Features & News
Hands On Impressions: Ghost Recon: Future Soldier
July 26, 2011, Author: Phil Ubee
Ghost Recon is undoubtedly one of those franchises that makes any gamer worth their salt get a warm glow inside. From way back in the good old days of PS2 when the series first launched, it has produced some first class shooters that have tested boundaries and promoted team work ahead of the usual “run and gun” tactics of other titles.
One of the biggest announcements at the recent E3 show was the walkthrough of the next instalment in the series, Ghost Recon: Future Soldier, which is due for release early 2012. Last week, Ubisoft allowed members of the press to play through the demo themselves and let me tell you, the Future looks good.
For those of you that have not seen the video, the level is set in Nigeria and shows off not just the tactical elements of the game we have come to know and love, but it also displays a good amount of variety that is likely to keep fans of the series and newcomers alike happy. Offering up to four player co-op, the emphasis certainly appears to be on teamwork but if this level is anything to go by there will be plenty of opportunities to go in “all guns blazing” too.
The level played involves you extracting a V.I.P. from a secure location and starts with our team of four (Kozak, Ghost Lead, Pepper and 30K) entering a village via some less than clear water. As you approach there are four mercs standing across a small wooden platform. This sets up the first example of team work as each of you can lock on to a specific target. When set, a quick “ready” command and all four of you fire, taking down the targets in unison. There is a simple visual aid on-screen to tell you when each member of your team is set, which will help in the final version for those that play online without a headset or simply when gaming with players of a different nationality.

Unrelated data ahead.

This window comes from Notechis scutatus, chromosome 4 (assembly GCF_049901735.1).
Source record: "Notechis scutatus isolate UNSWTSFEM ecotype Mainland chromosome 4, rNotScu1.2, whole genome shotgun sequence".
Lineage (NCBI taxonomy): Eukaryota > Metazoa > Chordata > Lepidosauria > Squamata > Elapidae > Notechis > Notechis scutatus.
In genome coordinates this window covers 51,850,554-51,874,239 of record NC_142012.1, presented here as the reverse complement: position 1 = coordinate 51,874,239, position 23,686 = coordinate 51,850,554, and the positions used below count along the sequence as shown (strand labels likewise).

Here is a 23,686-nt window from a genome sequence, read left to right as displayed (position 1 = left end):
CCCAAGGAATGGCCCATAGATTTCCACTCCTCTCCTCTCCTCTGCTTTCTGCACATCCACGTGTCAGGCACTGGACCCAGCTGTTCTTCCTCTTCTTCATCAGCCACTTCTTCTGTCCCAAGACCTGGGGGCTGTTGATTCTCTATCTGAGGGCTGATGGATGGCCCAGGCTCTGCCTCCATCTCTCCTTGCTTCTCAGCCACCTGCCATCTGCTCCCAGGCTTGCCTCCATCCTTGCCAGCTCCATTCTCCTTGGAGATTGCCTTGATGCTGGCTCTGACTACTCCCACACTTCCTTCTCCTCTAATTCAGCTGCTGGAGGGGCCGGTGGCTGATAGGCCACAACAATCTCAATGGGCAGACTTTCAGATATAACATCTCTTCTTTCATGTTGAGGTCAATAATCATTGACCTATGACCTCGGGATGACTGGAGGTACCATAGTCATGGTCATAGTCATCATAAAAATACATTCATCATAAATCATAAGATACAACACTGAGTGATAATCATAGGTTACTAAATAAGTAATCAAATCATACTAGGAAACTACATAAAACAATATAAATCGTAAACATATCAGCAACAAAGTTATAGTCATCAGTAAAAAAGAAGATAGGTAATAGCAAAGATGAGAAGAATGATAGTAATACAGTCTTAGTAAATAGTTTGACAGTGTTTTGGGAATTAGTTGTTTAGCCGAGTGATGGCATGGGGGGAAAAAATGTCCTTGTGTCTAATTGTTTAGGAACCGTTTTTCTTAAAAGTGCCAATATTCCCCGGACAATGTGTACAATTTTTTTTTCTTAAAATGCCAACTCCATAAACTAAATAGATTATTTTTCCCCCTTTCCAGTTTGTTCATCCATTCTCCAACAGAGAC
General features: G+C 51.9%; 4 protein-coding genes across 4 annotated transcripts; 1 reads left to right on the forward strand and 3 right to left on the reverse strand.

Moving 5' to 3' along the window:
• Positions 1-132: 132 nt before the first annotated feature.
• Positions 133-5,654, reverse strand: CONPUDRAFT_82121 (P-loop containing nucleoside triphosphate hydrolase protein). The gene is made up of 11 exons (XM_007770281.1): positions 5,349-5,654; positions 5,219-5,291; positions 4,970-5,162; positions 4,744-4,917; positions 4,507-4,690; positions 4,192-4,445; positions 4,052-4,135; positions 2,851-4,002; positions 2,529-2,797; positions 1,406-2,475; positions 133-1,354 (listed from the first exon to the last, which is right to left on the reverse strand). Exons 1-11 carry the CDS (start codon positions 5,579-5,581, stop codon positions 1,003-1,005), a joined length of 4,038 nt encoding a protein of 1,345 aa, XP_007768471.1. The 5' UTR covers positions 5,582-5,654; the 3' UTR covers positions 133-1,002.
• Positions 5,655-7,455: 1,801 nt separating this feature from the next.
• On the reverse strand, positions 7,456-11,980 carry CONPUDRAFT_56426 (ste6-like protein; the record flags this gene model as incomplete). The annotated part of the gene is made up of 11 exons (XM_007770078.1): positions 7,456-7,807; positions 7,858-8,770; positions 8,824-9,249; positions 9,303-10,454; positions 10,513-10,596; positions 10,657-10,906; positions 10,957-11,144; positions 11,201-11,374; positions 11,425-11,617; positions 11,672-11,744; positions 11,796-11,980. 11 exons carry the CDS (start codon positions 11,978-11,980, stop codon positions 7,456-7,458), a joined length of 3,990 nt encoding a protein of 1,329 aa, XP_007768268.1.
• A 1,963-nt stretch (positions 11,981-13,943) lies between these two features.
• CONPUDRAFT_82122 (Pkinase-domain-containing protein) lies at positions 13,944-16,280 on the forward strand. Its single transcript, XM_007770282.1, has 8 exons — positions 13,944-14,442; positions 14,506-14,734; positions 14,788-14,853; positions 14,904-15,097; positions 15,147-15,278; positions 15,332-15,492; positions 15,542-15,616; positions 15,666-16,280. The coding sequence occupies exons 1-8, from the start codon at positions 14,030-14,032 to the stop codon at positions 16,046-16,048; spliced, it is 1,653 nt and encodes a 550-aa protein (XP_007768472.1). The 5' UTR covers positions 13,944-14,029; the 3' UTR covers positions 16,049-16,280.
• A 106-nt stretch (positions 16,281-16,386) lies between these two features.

From here it’s on to a team breach, again there is a nice visual marker advising each team member where to stand. A simple tap of the A button marks you ready and when everyone is set, another press of A triggers the breach. Once you’re through the door, three of you take out enemies and the fourth uses a little persuasive talking to get info on your target. While the three shooters play their role, if you are the questioner, your part is computer controlled once you are in the room. This kind of seamless switching between some of the scripted scenes appears again at the end of the level and it allows the game to flow beautifully.
From here, you then head through the township in search of the target. This is the first part of the demo that opens up the idea that you can choose how you work. You can split the team up here, either two by two or one lone gunner taking a slightly different route on their own, for example. Alternatively you can choose to synchronise your shots on the Soldiers littered around the town (generally beating up the locals) or just simply take a shoot on sight approach.